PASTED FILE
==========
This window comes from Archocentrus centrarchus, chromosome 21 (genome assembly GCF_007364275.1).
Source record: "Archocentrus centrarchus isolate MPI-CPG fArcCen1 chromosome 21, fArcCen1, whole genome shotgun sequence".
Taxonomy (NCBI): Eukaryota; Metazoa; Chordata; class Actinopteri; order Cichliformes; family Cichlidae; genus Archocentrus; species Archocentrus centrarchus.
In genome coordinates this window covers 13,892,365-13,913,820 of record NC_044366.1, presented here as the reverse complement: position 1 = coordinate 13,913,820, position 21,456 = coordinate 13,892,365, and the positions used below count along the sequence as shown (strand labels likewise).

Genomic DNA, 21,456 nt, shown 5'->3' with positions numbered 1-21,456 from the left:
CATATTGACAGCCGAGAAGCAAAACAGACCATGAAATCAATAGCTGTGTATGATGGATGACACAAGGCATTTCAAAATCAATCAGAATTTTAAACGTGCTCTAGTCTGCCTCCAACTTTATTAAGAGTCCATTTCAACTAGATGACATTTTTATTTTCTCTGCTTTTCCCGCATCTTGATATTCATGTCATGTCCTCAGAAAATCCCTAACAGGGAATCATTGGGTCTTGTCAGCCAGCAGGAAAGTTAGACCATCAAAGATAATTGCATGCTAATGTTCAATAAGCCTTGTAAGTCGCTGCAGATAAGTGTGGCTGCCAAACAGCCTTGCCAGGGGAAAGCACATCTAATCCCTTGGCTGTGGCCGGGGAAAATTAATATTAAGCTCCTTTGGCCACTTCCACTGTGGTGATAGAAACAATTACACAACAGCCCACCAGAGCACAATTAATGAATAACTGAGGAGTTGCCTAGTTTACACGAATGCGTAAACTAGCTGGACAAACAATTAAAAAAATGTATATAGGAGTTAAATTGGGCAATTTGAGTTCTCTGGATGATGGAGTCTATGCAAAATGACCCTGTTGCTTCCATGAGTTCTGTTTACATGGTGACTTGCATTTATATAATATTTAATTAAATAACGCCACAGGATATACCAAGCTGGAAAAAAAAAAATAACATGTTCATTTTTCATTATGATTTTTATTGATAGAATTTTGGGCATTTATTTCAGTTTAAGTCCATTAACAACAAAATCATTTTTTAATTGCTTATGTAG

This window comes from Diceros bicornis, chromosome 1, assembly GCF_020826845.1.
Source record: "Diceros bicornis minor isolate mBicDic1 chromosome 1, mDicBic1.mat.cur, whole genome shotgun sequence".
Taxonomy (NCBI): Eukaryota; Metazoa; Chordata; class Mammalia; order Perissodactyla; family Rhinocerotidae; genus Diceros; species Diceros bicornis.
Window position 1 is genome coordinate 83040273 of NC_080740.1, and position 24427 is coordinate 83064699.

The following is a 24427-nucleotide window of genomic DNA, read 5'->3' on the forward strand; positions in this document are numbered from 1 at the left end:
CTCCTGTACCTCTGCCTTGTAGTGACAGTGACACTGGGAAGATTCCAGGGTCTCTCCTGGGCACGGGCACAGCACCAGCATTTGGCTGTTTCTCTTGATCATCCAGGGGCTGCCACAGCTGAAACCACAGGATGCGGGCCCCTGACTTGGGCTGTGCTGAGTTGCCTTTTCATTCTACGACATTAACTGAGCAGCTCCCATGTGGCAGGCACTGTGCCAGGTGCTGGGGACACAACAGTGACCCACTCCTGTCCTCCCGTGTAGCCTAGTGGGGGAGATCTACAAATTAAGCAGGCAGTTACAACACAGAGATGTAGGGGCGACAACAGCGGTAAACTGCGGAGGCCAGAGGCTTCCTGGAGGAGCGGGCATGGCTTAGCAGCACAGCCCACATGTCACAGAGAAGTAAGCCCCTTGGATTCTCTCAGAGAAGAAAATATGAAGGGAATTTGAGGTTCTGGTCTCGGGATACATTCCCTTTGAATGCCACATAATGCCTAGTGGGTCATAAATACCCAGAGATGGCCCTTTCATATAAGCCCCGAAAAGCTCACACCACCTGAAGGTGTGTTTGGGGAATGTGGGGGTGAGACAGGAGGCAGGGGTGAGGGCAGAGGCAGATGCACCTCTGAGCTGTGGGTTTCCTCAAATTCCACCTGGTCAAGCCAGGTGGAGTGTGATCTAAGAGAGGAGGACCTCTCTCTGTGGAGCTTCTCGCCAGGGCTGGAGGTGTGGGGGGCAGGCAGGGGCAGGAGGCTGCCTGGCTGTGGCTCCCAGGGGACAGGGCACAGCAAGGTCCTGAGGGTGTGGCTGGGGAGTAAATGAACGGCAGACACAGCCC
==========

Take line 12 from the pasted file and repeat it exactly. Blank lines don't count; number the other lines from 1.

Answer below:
CTCCTGTACCTCTGCCTTGTAGTGACAGTGACACTGGGAAGATTCCAGGGTCTCTCCTGGGCACGGGCACAGCACCAGCATTTGGCTGTTTCTCTTGATCATCCAGGGGCTGCCACAGCTGAAACCACAGGATGCGGGCCCCTGACTTGGGCTGTGCTGAGTTGCCTTTTCATTCTACGACATTAACTGAGCAGCTCCCATGTGGCAGGCACTGTGCCAGGTGCTGGGGACACAACAGTGACCCACTCCTGTCCTCCCGTGTAGCCTAGTGGGGGAGATCTACAAATTAAGCAGGCAGTTACAACACAGAGATGTAGGGGCGACAACAGCGGTAAACTGCGGAGGCCAGAGGCTTCCTGGAGGAGCGGGCATGGCTTAGCAGCACAGCCCACATGTCACAGAGAAGTAAGCCCCTTGGATTCTCTCAGAGAAGAAAATATGAAGGGAATTTGAGGTTCTGGTCTCGGGATACATTCCCTTTGAATGCCACATAATGCCTAGTGGGTCATAAATACCCAGAGATGGCCCTTTCATATAAGCCCCGAAAAGCTCACACCACCTGAAGGTGTGTTTGGGGAATGTGGGGGTGAGACAGGAGGCAGGGGTGAGGGCAGAGGCAGATGCACCTCTGAGCTGTGGGTTTCCTCAAATTCCACCTGGTCAAGCCAGGTGGAGTGTGATCTAAGAGAGGAGGACCTCTCTCTGTGGAGCTTCTCGCCAGGGCTGGAGGTGTGGGGGGCAGGCAGGGGCAGGAGGCTGCCTGGCTGTGGCTCCCAGGGGACAGGGCACAGCAAGGTCCTGAGGGTGTGGCTGGGGAGTAAATGAACGGCAGACACAGCCC